While I was in the BFA painting program, I was also pursuing my art education degree. And that's where I noticed something strange.
When my painting professors found out I was also getting an ed degree, they stopped taking me seriously...after all, I was not focusing solely on my art so why should they? And my art ed professors? Well, let's just say one of them, after coming to my art showing, said I should stick to painting. She was tired of grading my lame lesson plans. 

The read-between-the-lines I was getting was that I had to pick a side. I had to choose a team. I had to figure out if I wanted to be an Artist or an Art Teacher...because, according to their message, I could NOT be both. 
In August of 1998, I took a job 6 hours from my home in Nashville, Tennessee. I became the K-2nd art teacher at Hickman Elementary. 
I had a portable classroom that was under the flight path of the Nashville International Airport. I literally had to stop talking and hang on to something every 15 minutes as planes flew overhead. I had no idea what I was doing and I was so scared of messing up. The art education of these kids depended on me and I was CLUELESS. I decided to devote all of my time and energy learning everything I could about being an art teacher. 
It was then that I decided to join Team Art Teacher. 
And I spent every moment of the next seven years reading every book, taking every class, decorating my art room, making lesson plans, doing camps...you name it. If it involved teaching art, I was all in. I was gonna be the captain of the flippin' art teacherin' team.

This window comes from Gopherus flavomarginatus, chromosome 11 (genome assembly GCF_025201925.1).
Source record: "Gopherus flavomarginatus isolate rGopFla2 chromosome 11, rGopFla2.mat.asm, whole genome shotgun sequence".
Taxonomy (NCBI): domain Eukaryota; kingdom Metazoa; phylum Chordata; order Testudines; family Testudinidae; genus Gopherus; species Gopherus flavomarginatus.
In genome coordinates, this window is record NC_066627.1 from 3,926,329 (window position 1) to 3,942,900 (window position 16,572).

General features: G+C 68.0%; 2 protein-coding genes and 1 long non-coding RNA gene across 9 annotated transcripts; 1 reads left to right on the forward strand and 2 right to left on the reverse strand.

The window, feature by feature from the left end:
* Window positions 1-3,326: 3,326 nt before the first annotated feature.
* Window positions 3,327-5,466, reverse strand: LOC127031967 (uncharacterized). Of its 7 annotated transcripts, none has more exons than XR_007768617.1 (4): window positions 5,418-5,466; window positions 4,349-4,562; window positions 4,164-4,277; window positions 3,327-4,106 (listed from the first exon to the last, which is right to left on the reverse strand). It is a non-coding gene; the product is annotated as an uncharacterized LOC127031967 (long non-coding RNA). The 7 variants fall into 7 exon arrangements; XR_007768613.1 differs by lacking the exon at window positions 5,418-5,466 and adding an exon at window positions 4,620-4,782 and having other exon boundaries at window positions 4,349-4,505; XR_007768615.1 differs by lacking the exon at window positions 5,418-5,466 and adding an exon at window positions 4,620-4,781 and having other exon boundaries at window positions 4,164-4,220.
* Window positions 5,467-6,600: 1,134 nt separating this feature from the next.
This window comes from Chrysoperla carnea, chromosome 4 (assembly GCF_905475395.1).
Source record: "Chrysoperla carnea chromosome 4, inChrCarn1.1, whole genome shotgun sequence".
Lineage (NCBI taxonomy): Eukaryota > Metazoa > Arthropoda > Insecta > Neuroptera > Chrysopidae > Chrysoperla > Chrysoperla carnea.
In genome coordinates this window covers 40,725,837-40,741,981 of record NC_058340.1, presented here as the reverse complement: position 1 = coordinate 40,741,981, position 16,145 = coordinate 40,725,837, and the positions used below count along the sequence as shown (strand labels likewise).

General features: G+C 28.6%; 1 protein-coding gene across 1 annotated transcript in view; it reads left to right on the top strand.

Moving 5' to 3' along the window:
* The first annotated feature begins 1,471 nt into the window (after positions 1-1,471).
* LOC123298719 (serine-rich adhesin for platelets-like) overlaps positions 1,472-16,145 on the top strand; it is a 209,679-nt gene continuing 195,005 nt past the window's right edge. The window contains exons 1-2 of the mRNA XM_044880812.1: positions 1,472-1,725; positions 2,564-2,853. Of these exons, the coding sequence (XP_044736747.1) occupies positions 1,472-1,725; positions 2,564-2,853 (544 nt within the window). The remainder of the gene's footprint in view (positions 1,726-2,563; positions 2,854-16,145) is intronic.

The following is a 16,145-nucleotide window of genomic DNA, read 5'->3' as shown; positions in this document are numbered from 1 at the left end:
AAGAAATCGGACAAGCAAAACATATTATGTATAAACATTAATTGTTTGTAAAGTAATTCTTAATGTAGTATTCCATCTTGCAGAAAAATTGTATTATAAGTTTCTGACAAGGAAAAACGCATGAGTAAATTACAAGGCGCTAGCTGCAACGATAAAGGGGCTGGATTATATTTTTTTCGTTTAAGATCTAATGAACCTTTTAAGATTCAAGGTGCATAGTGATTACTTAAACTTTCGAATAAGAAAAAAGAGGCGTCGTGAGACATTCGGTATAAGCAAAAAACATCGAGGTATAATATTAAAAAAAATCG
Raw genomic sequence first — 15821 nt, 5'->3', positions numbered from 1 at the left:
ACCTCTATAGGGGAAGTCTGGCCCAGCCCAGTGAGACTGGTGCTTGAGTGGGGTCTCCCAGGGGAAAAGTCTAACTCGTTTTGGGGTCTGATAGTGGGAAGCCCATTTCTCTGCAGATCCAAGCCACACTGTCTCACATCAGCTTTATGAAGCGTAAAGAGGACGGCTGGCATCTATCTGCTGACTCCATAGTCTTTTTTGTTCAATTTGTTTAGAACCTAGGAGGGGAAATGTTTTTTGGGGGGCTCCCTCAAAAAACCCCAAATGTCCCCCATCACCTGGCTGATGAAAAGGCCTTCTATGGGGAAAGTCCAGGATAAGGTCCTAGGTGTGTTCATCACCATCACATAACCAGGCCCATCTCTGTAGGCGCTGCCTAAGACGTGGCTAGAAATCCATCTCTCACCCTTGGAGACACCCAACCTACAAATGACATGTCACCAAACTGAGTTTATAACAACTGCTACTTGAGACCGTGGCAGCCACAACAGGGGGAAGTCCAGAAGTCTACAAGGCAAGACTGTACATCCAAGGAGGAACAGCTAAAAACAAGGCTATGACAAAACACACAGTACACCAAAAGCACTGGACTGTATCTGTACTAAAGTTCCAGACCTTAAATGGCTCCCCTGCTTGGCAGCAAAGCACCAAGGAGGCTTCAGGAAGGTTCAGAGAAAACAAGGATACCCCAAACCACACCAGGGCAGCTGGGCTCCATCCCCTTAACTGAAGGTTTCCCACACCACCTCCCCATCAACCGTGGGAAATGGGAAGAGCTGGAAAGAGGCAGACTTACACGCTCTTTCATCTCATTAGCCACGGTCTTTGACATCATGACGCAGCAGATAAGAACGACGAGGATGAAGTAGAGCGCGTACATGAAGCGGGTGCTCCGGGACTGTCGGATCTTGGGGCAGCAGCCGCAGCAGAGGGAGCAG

And I was miserable. 
You know what a miserable person is as an art teacher? A miserable art teacher. I had neglected creating art. I had gotten so far away from my art making side and allowed myself to only focus on teaching. The face in this photo, taken when I first came to my current school about 15 years ago, says it all:
Tired. Bored. Uninspired. Uninspiring. 

I knew I had to change something. 

I knew I had to create something. 

I knew that I had to rejoin team artist...but how? How could I give up my time to my students and (selfishly, in my mind) make time for me? 

You have to, y'all. You HAVE to do both. You HAVE to be an artist and an art teacher. You'll be happy. You'll be fulfilled. You'll be what your students need. But, most of all, you'll be who YOU need. I hope you enjoy this episode...and the many more to come. 

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13 comments: